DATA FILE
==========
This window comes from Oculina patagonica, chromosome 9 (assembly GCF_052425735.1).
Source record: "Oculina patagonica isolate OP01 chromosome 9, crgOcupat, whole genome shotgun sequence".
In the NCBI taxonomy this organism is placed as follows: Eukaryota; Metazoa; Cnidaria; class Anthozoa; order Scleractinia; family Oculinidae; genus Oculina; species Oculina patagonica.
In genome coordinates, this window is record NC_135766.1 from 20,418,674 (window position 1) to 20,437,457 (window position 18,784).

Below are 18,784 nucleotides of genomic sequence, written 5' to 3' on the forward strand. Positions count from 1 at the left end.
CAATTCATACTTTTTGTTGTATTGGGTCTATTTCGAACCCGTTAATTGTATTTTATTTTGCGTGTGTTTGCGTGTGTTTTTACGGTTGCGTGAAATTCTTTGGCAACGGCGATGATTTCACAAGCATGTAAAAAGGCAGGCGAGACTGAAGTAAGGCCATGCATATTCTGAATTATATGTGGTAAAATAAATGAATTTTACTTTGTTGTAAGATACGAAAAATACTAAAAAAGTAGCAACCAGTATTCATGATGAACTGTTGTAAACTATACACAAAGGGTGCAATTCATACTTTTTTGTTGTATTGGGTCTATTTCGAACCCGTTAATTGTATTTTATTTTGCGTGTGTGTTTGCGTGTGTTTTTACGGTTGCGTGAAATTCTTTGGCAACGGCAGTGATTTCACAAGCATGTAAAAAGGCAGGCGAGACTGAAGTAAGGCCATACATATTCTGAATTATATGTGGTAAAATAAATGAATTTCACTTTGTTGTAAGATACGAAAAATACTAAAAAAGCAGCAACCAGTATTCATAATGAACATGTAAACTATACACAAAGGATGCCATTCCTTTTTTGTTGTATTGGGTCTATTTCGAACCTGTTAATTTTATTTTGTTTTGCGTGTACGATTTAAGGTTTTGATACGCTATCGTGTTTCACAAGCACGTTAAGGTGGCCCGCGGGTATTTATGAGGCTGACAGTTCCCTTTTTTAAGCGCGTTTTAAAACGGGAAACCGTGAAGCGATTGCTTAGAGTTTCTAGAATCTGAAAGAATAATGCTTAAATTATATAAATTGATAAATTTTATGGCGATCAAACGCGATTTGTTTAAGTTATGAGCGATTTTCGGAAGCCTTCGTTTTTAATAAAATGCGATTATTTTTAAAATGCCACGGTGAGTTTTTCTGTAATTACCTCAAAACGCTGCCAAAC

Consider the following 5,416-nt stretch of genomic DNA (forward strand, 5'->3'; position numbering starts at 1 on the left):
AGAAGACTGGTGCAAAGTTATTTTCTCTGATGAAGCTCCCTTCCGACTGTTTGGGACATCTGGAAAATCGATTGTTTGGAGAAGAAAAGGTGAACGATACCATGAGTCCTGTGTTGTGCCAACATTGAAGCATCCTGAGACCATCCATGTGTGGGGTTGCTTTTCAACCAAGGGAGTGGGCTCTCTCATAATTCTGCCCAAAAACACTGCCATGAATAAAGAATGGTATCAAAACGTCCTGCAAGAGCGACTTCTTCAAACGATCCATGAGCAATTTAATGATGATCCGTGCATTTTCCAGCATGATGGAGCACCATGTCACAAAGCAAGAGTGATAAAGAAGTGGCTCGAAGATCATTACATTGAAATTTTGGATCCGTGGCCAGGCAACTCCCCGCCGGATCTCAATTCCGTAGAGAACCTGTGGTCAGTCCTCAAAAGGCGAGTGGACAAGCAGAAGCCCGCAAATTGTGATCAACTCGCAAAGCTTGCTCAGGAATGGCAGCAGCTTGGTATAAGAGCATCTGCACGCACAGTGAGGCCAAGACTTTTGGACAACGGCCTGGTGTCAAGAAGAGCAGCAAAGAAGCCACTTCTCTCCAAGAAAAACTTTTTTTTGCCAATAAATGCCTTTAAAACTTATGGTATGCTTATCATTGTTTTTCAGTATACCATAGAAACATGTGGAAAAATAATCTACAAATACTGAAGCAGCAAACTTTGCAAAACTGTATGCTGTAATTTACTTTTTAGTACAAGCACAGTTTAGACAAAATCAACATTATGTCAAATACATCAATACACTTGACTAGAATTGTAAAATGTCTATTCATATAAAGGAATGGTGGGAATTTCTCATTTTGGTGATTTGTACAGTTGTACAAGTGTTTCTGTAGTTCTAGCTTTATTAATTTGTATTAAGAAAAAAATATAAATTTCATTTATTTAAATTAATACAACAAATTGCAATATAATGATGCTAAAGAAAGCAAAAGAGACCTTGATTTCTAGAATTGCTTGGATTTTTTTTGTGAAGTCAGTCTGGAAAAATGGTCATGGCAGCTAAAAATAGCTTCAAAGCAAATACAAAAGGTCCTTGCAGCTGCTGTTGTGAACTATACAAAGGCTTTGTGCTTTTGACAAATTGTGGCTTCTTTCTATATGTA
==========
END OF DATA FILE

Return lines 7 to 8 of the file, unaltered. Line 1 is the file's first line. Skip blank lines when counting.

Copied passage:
Consider the following 5,416-nt stretch of genomic DNA (forward strand, 5'->3'; position numbering starts at 1 on the left):
AGAAGACTGGTGCAAAGTTATTTTCTCTGATGAAGCTCCCTTCCGACTGTTTGGGACATCTGGAAAATCGATTGTTTGGAGAAGAAAAGGTGAACGATACCATGAGTCCTGTGTTGTGCCAACATTGAAGCATCCTGAGACCATCCATGTGTGGGGTTGCTTTTCAACCAAGGGAGTGGGCTCTCTCATAATTCTGCCCAAAAACACTGCCATGAATAAAGAATGGTATCAAAACGTCCTGCAAGAGCGACTTCTTCAAACGATCCATGAGCAATTTAATGATGATCCGTGCATTTTCCAGCATGATGGAGCACCATGTCACAAAGCAAGAGTGATAAAGAAGTGGCTCGAAGATCATTACATTGAAATTTTGGATCCGTGGCCAGGCAACTCCCCGCCGGATCTCAATTCCGTAGAGAACCTGTGGTCAGTCCTCAAAAGGCGAGTGGACAAGCAGAAGCCCGCAAATTGTGATCAACTCGCAAAGCTTGCTCAGGAATGGCAGCAGCTTGGTATAAGAGCATCTGCACGCACAGTGAGGCCAAGACTTTTGGACAACGGCCTGGTGTCAAGAAGAGCAGCAAAGAAGCCACTTCTCTCCAAGAAAAACTTTTTTTTGCCAATAAATGCCTTTAAAACTTATGGTATGCTTATCATTGTTTTTCAGTATACCATAGAAACATGTGGAAAAATAATCTACAAATACTGAAGCAGCAAACTTTGCAAAACTGTATGCTGTAATTTACTTTTTAGTACAAGCACAGTTTAGACAAAATCAACATTATGTCAAATACATCAATACACTTGACTAGAATTGTAAAATGTCTATTCATATAAAGGAATGGTGGGAATTTCTCATTTTGGTGATTTGTACAGTTGTACAAGTGTTTCTGTAGTTCTAGCTTTATTAATTTGTATTAAGAAAAAAATATAAATTTCATTTATTTAAATTAATACAACAAATTGCAATATAATGATGCTAAAGAAAGCAAAAGAGACCTTGATTTCTAGAATTGCTTGGATTTTTTTTGTGAAGTCAGTCTGGAAAAATGGTCATGGCAGCTAAAAATAGCTTCAAAGCAAATACAAAAGGTCCTTGCAGCTGCTGTTGTGAACTATACAAAGGCTTTGTGCTTTTGACAAATTGTGGCTTCTTTCTATATGTA